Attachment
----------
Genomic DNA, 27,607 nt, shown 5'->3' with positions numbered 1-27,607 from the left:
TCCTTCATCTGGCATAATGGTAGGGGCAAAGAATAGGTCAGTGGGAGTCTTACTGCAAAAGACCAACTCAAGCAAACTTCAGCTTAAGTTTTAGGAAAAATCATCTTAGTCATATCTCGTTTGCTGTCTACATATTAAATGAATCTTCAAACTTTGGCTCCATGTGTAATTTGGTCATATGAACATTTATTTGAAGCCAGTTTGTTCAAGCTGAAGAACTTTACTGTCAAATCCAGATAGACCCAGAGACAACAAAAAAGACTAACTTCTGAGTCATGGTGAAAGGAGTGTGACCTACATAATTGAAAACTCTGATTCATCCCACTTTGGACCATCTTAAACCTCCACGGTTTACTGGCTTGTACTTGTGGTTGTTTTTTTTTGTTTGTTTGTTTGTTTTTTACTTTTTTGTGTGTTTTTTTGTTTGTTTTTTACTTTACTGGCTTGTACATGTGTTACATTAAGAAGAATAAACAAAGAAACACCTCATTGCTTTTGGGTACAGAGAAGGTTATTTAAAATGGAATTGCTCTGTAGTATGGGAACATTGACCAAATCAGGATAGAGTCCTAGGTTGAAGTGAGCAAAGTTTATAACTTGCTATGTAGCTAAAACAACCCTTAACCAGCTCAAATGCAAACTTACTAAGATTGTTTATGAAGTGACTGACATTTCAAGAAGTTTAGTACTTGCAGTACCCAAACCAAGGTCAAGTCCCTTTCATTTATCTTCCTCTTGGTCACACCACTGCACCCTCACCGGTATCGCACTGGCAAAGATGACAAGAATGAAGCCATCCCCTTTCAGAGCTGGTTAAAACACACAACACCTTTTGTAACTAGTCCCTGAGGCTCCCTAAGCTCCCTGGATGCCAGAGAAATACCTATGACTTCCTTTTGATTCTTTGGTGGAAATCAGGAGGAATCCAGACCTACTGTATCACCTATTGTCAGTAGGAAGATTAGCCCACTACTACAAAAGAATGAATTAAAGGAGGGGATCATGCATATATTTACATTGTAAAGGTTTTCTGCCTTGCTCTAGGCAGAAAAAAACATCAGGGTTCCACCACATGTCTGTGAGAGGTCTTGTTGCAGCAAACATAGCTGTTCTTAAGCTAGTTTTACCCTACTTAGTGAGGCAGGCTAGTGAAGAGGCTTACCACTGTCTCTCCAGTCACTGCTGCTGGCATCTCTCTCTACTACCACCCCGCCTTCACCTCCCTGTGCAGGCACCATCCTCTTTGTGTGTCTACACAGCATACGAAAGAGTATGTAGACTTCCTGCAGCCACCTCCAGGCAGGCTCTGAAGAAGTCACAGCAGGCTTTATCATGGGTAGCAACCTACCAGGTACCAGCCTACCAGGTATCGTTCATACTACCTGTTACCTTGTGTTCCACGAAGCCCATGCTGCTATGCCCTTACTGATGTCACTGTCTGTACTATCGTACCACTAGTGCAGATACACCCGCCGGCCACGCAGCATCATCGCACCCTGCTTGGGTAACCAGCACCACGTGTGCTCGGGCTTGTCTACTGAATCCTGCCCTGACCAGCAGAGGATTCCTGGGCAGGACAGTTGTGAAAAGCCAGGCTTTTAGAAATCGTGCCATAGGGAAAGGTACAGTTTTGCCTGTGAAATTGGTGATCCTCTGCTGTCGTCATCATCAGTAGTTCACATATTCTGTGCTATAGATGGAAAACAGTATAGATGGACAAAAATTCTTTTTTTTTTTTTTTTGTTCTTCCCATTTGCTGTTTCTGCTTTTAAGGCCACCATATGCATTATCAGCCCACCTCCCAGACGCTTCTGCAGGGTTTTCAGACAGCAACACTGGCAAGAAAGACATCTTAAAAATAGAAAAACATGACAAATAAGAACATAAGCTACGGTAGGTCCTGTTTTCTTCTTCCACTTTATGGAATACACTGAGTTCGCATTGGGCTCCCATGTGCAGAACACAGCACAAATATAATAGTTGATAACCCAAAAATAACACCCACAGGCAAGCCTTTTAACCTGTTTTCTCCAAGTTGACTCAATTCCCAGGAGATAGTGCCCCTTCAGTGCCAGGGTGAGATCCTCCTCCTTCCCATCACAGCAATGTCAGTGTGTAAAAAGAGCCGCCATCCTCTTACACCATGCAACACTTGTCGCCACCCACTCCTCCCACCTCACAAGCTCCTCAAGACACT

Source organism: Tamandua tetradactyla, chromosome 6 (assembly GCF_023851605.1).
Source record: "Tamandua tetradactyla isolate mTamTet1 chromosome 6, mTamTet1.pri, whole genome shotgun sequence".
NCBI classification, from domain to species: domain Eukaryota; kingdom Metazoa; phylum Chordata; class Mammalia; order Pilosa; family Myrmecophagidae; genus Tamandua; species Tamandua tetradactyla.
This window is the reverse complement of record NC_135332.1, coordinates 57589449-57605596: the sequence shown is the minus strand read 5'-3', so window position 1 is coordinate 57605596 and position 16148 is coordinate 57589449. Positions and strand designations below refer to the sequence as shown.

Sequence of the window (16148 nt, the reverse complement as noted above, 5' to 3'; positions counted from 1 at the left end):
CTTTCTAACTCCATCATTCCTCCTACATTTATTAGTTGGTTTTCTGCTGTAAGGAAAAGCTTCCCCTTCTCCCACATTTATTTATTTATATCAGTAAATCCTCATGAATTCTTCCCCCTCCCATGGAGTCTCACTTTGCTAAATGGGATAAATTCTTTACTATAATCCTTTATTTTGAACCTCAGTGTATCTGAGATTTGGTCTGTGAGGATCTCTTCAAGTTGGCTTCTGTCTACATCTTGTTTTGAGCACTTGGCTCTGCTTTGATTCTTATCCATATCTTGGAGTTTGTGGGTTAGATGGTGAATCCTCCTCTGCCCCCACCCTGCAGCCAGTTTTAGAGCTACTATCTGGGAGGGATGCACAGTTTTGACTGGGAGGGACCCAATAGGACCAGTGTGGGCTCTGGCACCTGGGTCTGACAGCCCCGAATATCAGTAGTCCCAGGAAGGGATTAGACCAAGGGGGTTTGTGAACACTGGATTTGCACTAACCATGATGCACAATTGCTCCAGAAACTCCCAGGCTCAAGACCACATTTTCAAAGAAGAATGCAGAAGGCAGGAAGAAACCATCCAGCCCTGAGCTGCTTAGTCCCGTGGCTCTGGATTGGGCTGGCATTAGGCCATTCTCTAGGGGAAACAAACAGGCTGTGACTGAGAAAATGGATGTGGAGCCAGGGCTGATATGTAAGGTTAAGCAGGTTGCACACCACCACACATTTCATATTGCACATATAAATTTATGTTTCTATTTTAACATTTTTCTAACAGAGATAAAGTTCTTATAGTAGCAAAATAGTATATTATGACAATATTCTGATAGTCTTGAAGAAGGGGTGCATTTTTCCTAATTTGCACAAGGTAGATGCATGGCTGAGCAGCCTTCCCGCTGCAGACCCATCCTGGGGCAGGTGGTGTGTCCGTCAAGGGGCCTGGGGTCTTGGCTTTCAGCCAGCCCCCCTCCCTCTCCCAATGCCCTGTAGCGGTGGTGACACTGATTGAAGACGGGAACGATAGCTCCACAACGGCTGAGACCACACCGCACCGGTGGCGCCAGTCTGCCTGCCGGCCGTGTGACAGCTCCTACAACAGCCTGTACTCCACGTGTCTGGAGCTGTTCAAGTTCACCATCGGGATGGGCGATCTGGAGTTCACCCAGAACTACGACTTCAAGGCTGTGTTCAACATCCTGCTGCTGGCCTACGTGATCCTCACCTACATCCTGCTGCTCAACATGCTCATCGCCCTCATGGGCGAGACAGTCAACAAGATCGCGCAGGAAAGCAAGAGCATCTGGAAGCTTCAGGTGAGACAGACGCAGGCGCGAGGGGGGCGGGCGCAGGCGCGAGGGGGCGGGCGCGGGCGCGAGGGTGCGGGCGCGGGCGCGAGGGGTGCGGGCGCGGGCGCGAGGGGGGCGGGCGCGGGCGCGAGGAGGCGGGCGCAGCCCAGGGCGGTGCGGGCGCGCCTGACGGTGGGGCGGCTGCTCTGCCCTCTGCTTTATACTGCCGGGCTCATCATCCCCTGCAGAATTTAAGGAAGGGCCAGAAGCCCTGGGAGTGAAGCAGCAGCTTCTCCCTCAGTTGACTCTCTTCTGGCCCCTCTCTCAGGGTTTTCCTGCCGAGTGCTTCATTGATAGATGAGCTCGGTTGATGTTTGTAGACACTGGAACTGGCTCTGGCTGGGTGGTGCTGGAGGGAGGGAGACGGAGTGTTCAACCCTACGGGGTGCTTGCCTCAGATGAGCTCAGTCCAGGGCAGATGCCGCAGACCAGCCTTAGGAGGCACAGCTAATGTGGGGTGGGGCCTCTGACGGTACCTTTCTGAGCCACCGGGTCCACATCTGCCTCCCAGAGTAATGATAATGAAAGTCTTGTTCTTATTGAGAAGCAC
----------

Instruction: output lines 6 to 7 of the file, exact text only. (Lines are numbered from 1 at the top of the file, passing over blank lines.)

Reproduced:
This window is the reverse complement of record NC_135332.1, coordinates 57589449-57605596: the sequence shown is the minus strand read 5'-3', so window position 1 is coordinate 57605596 and position 16148 is coordinate 57589449. Positions and strand designations below refer to the sequence as shown.

Sequence of the window (16148 nt, the reverse complement as noted above, 5' to 3'; positions counted from 1 at the left end):